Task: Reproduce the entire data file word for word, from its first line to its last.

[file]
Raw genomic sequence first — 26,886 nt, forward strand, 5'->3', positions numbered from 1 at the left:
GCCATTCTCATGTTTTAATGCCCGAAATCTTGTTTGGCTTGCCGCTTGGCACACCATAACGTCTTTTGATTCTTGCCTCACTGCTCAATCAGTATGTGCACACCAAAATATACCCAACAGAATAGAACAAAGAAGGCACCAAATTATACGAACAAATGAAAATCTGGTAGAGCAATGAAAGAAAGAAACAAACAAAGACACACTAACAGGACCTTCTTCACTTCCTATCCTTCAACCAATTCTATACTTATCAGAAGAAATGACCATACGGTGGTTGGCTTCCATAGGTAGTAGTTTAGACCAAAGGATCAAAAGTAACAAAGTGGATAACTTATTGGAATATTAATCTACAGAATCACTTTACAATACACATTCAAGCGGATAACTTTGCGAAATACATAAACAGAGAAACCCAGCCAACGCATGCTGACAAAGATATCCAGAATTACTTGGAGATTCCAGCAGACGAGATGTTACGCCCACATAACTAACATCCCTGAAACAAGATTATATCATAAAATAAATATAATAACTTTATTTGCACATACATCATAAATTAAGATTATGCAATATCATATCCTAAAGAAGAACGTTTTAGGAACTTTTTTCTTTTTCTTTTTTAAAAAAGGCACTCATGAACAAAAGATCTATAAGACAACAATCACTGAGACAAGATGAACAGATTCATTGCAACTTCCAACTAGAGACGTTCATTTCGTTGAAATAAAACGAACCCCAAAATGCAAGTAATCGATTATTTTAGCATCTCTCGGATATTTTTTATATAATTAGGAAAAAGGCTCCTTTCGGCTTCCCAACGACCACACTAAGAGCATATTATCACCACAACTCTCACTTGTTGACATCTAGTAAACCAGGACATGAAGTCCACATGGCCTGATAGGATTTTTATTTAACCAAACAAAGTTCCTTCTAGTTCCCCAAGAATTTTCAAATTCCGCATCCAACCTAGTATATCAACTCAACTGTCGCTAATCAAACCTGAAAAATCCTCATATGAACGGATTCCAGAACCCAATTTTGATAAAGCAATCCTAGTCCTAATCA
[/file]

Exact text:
Raw genomic sequence first — 26,886 nt, forward strand, 5'->3', positions numbered from 1 at the left:
GCCATTCTCATGTTTTAATGCCCGAAATCTTGTTTGGCTTGCCGCTTGGCACACCATAACGTCTTTTGATTCTTGCCTCACTGCTCAATCAGTATGTGCACACCAAAATATACCCAACAGAATAGAACAAAGAAGGCACCAAATTATACGAACAAATGAAAATCTGGTAGAGCAATGAAAGAAAGAAACAAACAAAGACACACTAACAGGACCTTCTTCACTTCCTATCCTTCAACCAATTCTATACTTATCAGAAGAAATGACCATACGGTGGTTGGCTTCCATAGGTAGTAGTTTAGACCAAAGGATCAAAAGTAACAAAGTGGATAACTTATTGGAATATTAATCTACAGAATCACTTTACAATACACATTCAAGCGGATAACTTTGCGAAATACATAAACAGAGAAACCCAGCCAACGCATGCTGACAAAGATATCCAGAATTACTTGGAGATTCCAGCAGACGAGATGTTACGCCCACATAACTAACATCCCTGAAACAAGATTATATCATAAAATAAATATAATAACTTTATTTGCACATACATCATAAATTAAGATTATGCAATATCATATCCTAAAGAAGAACGTTTTAGGAACTTTTTTCTTTTTCTTTTTTAAAAAAGGCACTCATGAACAAAAGATCTATAAGACAACAATCACTGAGACAAGATGAACAGATTCATTGCAACTTCCAACTAGAGACGTTCATTTCGTTGAAATAAAACGAACCCCAAAATGCAAGTAATCGATTATTTTAGCATCTCTCGGATATTTTTTATATAATTAGGAAAAAGGCTCCTTTCGGCTTCCCAACGACCACACTAAGAGCATATTATCACCACAACTCTCACTTGTTGACATCTAGTAAACCAGGACATGAAGTCCACATGGCCTGATAGGATTTTTATTTAACCAAACAAAGTTCCTTCTAGTTCCCCAAGAATTTTCAAATTCCGCATCCAACCTAGTATATCAACTCAACTGTCGCTAATCAAACCTGAAAAATCCTCATATGAACGGATTCCAGAACCCAATTTTGATAAAGCAATCCTAGTCCTAATCA